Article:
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It’s time to move on from CentOS

by Jeremy L. Gaddis on April 11, 2011 · 5 comments

in Open Source

Friday, a mere three months after Red Hat announced general availability of RHEL 5.6, CentOS 5.6 has been officially released. For those unfortunate enough to still be running CentOS, however, it’s time to move on.

Those of you who have been around for a while may recall that the CentOS project sprang up out of the ruins of the White Box Enterprise Linux project. Unfortunately, it appears that CentOS is heading towards the same demise. Individuals, hosting companies, and enterprises throughout the world today rely on CentOS for their production servers — and they need a contingency plan.

Recently, the CentOS discussion lists have been full of long-time CentOS users wondering when 5.6 might be available. Others on the list have grown tired of waiting and already made the switch to Scientific Linux 6.0. While Scientific Linux didn’t release 5.6, they did announce SL 6.0 on March 3rd. It’s still anyone’s guess when CentOS 6 might be released (for comparison, RHEL 6 was announced on November 10th).

In addition, there had been no security updates to CentOS since January 6th — in fact, there had been only one since December 14th. Some of these updates were critical; others not so much. The fact remains, however, that there are a whole lot of CentOS machines out there running with a fair number of vulnerabilities present, contrary to CentOS’ declaration regarding “quickly rebuilt, tested, and QA’ed errata packages” [sic].

I’m quite aware that CentOS is a purely volunteer project available free of charge. Honestly, anyone running production machines that need the security updates (wouldn’t that be pretty much everyone?) should be running a more supported distribution (e.g. RHEL). Many use CentOS over RHEL for financial reasons — RHEL isn’t exactly cheap.

Perhaps, then, the CentOS team is strapped for resources and could make good use of other volunteers who would like to contribute to the project? Well, not so much. The CentOS lists are also full of people complaining how the project is private and closed and doesn’t want help from outside contributors. Offers of assistance are routinely discarded and, at times, responded to in a hostile manner.

Marian Marinov recently posted to the centos-devel list, saying “I want to offer hardware (build servers) and I also want to volunteer time for cleaning up packages.” For that he received a response from Russ Herrold telling him, “This is not the time for such efforts”.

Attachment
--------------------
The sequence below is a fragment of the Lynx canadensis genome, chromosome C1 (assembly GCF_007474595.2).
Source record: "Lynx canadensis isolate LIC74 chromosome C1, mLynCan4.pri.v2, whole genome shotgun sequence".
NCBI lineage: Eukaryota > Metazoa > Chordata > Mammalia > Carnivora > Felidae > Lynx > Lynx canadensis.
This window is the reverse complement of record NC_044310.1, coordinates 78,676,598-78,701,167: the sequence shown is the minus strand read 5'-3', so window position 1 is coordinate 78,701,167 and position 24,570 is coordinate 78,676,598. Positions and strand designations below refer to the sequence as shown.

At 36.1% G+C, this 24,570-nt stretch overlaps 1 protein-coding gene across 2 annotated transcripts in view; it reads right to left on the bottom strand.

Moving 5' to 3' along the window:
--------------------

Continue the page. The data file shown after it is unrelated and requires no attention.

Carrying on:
Jerry Amundson wrote about the discrepancies between “what is expected from CentOS” and “what is delivered by CentOS”, adding “Period. End of story. Own up to it. Fix it”. Lead developer Karanbir Singh responded by telling him “Give up. Go home. The complexity of this stuff is beyond what you are able to parse.”

Although CentOS is short for “Community ENTerprise Operating System”, Johnny Hughes pointed out “CentOS is for the community … it is not BUILT buy the community.” [sic]

Dag Wieers recently wrote, “What I wrote in my resignation-letter still holds today: … the project lacks leadership, shows poor communication, little transparency and fails to engage more people from the community”.

Tom Sorenson also noted, “Rejecting offers for help in such an offhand way is really just poisoning the well — I know several people who are extremely qualified for rebuilding efforts that will not work with CentOS because of such offhand dismissals. And, frankly, it’s becoming extremely reminiscent of the final days of Whitebox before the CentOS project began.”

They’re both right.

With attitudes from the developers like have been witnessed recently, it’s fairly obvious that CentOS isn’t going to survive much longer without major changes at the highest levels. If you’re still running production CentOS machines, you may want to start working on a contingency plan.

I’ve been running Debian (on-and-off) for about 14 years. While it sometimes has issues too (mostly political), it is (in my opinion) the best Linux distribution out there. I’d invite you to take a look.

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